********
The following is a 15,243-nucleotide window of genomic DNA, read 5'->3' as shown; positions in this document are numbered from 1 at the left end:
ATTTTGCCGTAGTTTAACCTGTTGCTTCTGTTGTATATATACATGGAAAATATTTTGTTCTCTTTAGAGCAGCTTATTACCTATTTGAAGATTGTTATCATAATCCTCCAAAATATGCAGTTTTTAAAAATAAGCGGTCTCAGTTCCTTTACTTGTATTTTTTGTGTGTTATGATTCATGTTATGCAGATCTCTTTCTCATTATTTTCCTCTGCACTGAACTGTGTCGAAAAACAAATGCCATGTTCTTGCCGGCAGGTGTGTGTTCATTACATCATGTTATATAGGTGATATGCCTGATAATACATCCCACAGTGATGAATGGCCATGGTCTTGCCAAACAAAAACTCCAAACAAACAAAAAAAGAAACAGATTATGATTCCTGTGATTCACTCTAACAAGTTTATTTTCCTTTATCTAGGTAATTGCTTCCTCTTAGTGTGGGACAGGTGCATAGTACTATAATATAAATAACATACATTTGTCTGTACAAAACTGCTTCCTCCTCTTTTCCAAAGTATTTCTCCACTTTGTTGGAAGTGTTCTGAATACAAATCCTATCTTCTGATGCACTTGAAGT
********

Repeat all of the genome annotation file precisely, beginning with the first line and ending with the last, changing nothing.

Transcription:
The following is a 15,243-nucleotide window of genomic DNA, read 5'->3' as shown; positions in this document are numbered from 1 at the left end:
ATTTTGCCGTAGTTTAACCTGTTGCTTCTGTTGTATATATACATGGAAAATATTTTGTTCTCTTTAGAGCAGCTTATTACCTATTTGAAGATTGTTATCATAATCCTCCAAAATATGCAGTTTTTAAAAATAAGCGGTCTCAGTTCCTTTACTTGTATTTTTTGTGTGTTATGATTCATGTTATGCAGATCTCTTTCTCATTATTTTCCTCTGCACTGAACTGTGTCGAAAAACAAATGCCATGTTCTTGCCGGCAGGTGTGTGTTCATTACATCATGTTATATAGGTGATATGCCTGATAATACATCCCACAGTGATGAATGGCCATGGTCTTGCCAAACAAAAACTCCAAACAAACAAAAAAAGAAACAGATTATGATTCCTGTGATTCACTCTAACAAGTTTATTTTCCTTTATCTAGGTAATTGCTTCCTCTTAGTGTGGGACAGGTGCATAGTACTATAATATAAATAACATACATTTGTCTGTACAAAACTGCTTCCTCCTCTTTTCCAAAGTATTTCTCCACTTTGTTGGAAGTGTTCTGAATACAAATCCTATCTTCTGATGCACTTGAAGT